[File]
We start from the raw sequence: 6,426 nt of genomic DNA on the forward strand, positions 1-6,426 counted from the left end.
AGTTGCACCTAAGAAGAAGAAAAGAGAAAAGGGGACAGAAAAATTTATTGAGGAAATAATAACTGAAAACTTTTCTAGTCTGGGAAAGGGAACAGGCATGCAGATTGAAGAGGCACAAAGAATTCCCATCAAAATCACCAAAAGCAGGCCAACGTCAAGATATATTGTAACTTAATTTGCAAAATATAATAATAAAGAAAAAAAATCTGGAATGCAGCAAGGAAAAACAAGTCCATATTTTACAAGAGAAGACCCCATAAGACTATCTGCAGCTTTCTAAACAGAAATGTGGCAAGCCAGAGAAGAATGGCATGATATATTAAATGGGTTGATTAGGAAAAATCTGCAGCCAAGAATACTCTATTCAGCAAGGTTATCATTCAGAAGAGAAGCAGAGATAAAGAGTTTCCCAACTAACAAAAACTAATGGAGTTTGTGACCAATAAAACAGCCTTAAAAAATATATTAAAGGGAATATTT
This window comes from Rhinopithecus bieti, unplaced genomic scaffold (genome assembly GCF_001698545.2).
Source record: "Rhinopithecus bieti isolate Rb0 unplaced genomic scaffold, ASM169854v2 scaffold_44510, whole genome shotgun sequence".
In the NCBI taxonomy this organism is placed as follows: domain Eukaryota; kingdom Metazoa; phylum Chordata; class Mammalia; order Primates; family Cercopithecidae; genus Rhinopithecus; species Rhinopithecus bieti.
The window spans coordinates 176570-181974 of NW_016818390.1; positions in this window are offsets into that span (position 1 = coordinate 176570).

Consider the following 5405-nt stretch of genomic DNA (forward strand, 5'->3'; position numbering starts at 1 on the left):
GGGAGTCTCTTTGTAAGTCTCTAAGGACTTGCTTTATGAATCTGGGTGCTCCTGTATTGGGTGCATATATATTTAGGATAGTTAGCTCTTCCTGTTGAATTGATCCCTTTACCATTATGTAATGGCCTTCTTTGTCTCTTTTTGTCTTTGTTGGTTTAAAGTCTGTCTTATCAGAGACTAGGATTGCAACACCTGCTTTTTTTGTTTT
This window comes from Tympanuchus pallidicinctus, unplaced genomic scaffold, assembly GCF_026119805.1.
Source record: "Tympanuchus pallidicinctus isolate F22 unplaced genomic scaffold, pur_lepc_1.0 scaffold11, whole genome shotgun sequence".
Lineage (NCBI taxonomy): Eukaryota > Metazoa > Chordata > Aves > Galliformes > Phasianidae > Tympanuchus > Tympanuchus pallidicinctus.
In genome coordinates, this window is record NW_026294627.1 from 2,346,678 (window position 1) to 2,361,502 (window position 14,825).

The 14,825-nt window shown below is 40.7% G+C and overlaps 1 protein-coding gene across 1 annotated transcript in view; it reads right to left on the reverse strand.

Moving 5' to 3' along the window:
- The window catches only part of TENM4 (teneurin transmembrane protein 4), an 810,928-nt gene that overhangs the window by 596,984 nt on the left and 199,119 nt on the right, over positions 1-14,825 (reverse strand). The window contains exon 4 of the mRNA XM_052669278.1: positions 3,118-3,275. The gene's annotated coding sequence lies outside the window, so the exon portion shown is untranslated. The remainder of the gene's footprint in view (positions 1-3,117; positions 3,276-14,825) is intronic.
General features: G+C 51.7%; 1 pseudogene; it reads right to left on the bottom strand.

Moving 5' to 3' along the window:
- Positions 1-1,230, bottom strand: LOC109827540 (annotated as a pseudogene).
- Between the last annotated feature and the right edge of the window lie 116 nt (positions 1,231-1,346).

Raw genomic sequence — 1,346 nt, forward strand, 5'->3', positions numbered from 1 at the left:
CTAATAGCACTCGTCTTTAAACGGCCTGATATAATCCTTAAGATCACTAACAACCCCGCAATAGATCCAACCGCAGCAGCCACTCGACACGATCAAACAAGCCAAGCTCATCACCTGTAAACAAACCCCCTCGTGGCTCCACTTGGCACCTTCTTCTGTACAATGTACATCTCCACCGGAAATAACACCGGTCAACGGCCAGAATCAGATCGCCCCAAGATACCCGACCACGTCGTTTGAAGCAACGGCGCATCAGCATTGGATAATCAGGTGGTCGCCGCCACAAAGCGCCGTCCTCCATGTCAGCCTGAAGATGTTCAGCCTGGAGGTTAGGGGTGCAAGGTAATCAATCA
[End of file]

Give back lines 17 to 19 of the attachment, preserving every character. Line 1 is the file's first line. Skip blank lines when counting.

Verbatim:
Moving 5' to 3' along the window:
- Positions 1-1,230, bottom strand: LOC109827540 (annotated as a pseudogene).
- Between the last annotated feature and the right edge of the window lie 116 nt (positions 1,231-1,346).